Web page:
He also worried at the alarming conspicuousness of his lair.  The dry brambles and dead leaves must have caught on fire when he tried to kill the thief.  Fires still burned here and there.  Maybe, his heart grinned, maybe the thief had been burning and left a trail of flame.  That would be nice.  That he would have liked to see.  The youngling had run while her hair was on fire.  That was good, but then the other had pulled her into the water and ruined it.

Hitting the ground with a thud, he settled his bulk and sniffed.  Ash and fire, and the stink of dead dogs and burned men rose off of his scales like a perfume.

Holding the spearhead and arrowheads in his mouth, Kaalvaas nosed the stones aside, and pushed his way back under the earth.  Before he came into the great hall he realized something was wrong.

He was halfway back out when the thief, the odd little rat-thing, scuttled across the flagstone floor, dragging a gold—a gold!–armband behind it and cackling like it didn’t have a care in the world.

Spitting out the bronze, Kaalvaas shrieked and surged forward, stretching his mouth open to unleash the fire.

The creature jumped then danced backward, cackling.

Something flashed just on the edge of Kaalvaas’ vision and the pathetic yelp of a man echoed again in the Emperor-To-The-Sea’s hall.

Pain, foreign and strong, blossomed in the corners of his jaws, the back of his throat and the base of his tongue.

He yanked back, crashing his head into the tilted lintel stone of the gate.  A female, a youngling, swung a sword at his face, splattering him with his own blood.

Fire exploded out of him and the bleeding edges of the cuts in his mouth seared in pain.  The youngling disappeared in the flames.  Kaalvaas flowed out of the east gate and spread his wings, and the curs leapt out of the smoldering brush at him, leaping and tearing at the thin membranes.

He caught one in a bite, crushing its ribs.  But his bite was weak and wrong, as if he bit too hard his jaw would break.  The taste, the taste was wrong, too.

He threw the cur’s corpse aside, the other two dropping off of his wings as they turned to run.  The joy of hunting and killing, of pursuing something smaller and weaker and terrified, overcame Kaalvaas and he turned to pursue them.  Then the clucking chuckle of the polecat drew him back to the east gate.  The creature came out, pulling something long and pink and bloody-tipped behind it.

It leapt among the rocks, capering and shouting.  “Got your tongue!”

For the first time in his long fierce life a new feeling blossomed in Kaalvaas’ brain.  Not fear–he had experienced that as a hatchling—but blind panic.  The youngling, still alive, was climbing out behind its horrid pet, a steaming pony-skin tied loosely around her shoulders and that same bright-edged and bloody blade in her hand.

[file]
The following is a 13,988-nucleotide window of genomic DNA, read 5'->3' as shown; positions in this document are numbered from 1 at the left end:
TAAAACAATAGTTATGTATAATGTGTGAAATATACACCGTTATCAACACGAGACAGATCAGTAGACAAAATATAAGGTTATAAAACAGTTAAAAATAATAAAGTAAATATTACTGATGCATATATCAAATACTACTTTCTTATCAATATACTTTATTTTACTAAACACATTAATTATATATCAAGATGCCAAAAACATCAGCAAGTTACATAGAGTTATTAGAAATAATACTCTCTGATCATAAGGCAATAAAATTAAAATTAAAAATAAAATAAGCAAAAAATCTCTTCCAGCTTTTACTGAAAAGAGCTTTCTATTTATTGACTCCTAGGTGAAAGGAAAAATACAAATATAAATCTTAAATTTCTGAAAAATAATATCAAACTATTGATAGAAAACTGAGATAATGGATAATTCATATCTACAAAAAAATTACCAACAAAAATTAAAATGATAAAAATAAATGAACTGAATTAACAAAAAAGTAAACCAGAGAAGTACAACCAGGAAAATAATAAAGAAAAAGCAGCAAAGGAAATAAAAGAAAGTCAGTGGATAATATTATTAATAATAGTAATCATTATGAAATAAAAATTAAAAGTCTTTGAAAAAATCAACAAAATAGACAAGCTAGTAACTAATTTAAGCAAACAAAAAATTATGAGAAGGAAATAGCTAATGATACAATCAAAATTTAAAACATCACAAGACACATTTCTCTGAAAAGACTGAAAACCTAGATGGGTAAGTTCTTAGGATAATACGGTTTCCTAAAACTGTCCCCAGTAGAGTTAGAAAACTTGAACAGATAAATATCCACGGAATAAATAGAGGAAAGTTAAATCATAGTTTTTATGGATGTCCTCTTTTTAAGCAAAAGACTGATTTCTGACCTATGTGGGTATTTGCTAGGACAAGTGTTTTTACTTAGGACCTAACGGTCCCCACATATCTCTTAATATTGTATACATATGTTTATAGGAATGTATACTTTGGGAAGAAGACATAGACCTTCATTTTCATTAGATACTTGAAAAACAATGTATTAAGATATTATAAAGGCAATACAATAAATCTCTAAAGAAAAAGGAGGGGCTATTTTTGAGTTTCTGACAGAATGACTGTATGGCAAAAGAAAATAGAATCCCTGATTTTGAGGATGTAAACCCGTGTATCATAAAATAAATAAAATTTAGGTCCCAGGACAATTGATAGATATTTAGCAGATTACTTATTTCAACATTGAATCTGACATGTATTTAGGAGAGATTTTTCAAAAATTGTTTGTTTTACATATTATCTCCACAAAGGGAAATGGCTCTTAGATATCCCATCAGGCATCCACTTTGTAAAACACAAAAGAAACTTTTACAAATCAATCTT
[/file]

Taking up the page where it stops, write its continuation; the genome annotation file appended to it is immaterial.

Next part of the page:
“Gonna die!”  the polecat chattered.  “Gonna die!”

Kaalvaas’ wings gobbled the air, pulling him and his writhing coils into the sky and to safety.  The bites taken out of his wings tore a bit with each desperate flap; Kaalvaas didn’t care, didn’t care about wings or his tongue, or his treasure and the glory of his dead siblings; Kaalvaas cared only about what remained of his skin and what life remained him.




As long as she held the sword Bellaw felt better.  It spoke to her, kind of.  Assured her that fame and fury were hers as long as she kept its edges ground mirror-sharp.  All the greatest heroes had swords that dreamed with them.  Her grandfather had a leaf-shaped blade as long as her forearm, but it was a trophy from long ago, from when Loeg’s great-uncle fought the neighboring tribes.

This sword was as long as her leg, and made with an abundance of bronze.  The cross-hilt could have easily been used to make a spear, or four arrowheads.  She held it all night, in the cavernous hall that was under Wild Hill, and wore the reeking burned pony skin.  It wasn’t a trophy, though, this sword.  It was a tool, like the bronze-ard.  The trophy was the tongue.

Although she had a choice of fine bronze daggers and axes within the old hall, Bellaw carried the tongue back to the farm as the first weak glow of sunrise grew in the east.  She dug through the ashes until she found her mother’s simple straight knife.

She didn’t look at her mother’s body, or that of her brothers, sisters, and guests.  Try as she might she couldn’t help but see, out of the corner of her eye.  That was one of Tolnal’s nice legs thrown out by the woodpile.  It hurt her far worse than the oozing gash on her arm.

She cut off the forked tongue’s tips and fed one each to her remaining hounds.  Another bit, from the ragged root where it had run down the creature’s throat, she sliced off and threw to Herder-of-Horror.  The next cut, a hand’s breadth of it from right behind the fork, she forced down herself.  It was gamey and chewy, with a buttery finish.

“Would you like some?” she asked the Goddess.  The sun was up, rain threatened as it had all these last few accursed days.

“A few drops.  Yes.”

Helikkeel stood a dozen steps from her pool, looking as human as she probably ever could.